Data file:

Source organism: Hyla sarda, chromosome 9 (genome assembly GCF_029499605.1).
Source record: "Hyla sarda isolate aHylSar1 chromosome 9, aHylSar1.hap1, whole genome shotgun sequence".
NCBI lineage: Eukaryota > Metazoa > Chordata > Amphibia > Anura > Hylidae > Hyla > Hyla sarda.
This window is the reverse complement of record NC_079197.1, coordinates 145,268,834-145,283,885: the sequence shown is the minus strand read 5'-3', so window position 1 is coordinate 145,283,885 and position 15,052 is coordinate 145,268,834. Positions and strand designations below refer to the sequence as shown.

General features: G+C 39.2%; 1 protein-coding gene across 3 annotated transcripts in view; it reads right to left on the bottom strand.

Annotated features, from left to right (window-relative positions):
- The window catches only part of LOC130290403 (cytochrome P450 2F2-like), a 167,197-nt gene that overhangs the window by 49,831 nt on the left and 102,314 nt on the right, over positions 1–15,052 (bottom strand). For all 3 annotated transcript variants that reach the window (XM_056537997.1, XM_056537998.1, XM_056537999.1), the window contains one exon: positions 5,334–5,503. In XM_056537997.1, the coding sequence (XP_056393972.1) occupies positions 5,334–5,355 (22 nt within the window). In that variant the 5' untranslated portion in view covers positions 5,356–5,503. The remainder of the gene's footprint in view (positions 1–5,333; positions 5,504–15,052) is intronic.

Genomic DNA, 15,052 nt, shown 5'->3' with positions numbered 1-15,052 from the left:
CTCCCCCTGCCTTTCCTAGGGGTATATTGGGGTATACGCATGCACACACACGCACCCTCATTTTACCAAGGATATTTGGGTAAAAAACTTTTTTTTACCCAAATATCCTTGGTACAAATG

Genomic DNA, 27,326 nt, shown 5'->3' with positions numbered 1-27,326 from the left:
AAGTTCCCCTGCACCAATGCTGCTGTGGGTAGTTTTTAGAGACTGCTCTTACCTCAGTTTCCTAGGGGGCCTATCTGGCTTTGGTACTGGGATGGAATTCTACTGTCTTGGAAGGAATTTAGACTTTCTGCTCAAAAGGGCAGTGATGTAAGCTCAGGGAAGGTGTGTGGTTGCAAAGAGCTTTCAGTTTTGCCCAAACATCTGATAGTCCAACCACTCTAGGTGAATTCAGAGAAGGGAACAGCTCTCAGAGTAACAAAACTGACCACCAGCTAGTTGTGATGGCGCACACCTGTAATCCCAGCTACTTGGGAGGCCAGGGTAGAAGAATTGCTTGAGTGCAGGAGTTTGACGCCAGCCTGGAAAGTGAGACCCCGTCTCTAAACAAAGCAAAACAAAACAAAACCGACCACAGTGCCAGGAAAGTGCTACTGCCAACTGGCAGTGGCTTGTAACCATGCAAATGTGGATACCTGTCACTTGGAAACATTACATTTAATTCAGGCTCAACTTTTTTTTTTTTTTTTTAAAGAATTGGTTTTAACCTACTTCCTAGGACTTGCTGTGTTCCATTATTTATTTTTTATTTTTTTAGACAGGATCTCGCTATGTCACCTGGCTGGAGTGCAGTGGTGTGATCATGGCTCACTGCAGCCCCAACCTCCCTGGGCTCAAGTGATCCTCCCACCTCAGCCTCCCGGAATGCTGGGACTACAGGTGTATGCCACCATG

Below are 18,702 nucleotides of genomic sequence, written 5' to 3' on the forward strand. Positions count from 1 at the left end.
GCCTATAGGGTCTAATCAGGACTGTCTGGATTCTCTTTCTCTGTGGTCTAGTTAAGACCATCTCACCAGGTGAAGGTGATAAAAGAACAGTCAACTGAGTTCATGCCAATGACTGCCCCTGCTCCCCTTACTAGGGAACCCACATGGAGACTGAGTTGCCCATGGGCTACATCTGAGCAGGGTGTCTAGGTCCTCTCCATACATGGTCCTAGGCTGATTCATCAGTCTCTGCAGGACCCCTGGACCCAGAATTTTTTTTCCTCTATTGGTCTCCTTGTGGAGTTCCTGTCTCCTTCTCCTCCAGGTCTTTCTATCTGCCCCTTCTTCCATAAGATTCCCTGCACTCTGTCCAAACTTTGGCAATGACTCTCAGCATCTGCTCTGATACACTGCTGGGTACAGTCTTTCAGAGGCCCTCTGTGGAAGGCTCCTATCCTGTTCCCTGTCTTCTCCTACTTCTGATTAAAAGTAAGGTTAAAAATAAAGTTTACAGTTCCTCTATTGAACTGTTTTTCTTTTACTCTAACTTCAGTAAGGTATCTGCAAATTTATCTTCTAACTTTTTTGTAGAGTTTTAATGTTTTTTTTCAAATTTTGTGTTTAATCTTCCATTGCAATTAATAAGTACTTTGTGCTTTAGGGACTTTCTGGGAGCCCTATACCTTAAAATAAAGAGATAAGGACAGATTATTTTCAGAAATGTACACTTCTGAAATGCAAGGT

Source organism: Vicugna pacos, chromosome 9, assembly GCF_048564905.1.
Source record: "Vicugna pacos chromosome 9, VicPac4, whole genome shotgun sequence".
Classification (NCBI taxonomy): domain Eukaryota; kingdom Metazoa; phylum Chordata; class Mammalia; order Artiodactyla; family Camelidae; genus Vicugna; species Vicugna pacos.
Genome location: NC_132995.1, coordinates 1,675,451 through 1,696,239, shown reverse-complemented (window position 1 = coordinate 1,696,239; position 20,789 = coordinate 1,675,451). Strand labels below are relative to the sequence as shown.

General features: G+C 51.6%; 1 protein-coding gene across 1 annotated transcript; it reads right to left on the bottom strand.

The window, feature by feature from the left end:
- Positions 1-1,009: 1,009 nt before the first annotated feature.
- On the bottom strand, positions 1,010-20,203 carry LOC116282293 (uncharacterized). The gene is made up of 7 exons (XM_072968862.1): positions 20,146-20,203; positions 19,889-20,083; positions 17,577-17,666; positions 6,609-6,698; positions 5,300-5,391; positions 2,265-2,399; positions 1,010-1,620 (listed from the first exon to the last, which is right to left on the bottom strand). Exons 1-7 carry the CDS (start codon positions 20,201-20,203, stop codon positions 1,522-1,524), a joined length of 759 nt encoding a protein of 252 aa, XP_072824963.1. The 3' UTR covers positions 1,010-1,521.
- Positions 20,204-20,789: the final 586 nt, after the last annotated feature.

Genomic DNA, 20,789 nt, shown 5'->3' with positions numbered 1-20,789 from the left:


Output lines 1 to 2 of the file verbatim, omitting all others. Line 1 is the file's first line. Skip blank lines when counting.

Source organism: Hyla sarda, chromosome 9 (genome assembly GCF_029499605.1).
Source record: "Hyla sarda isolate aHylSar1 chromosome 9, aHylSar1.hap1, whole genome shotgun sequence".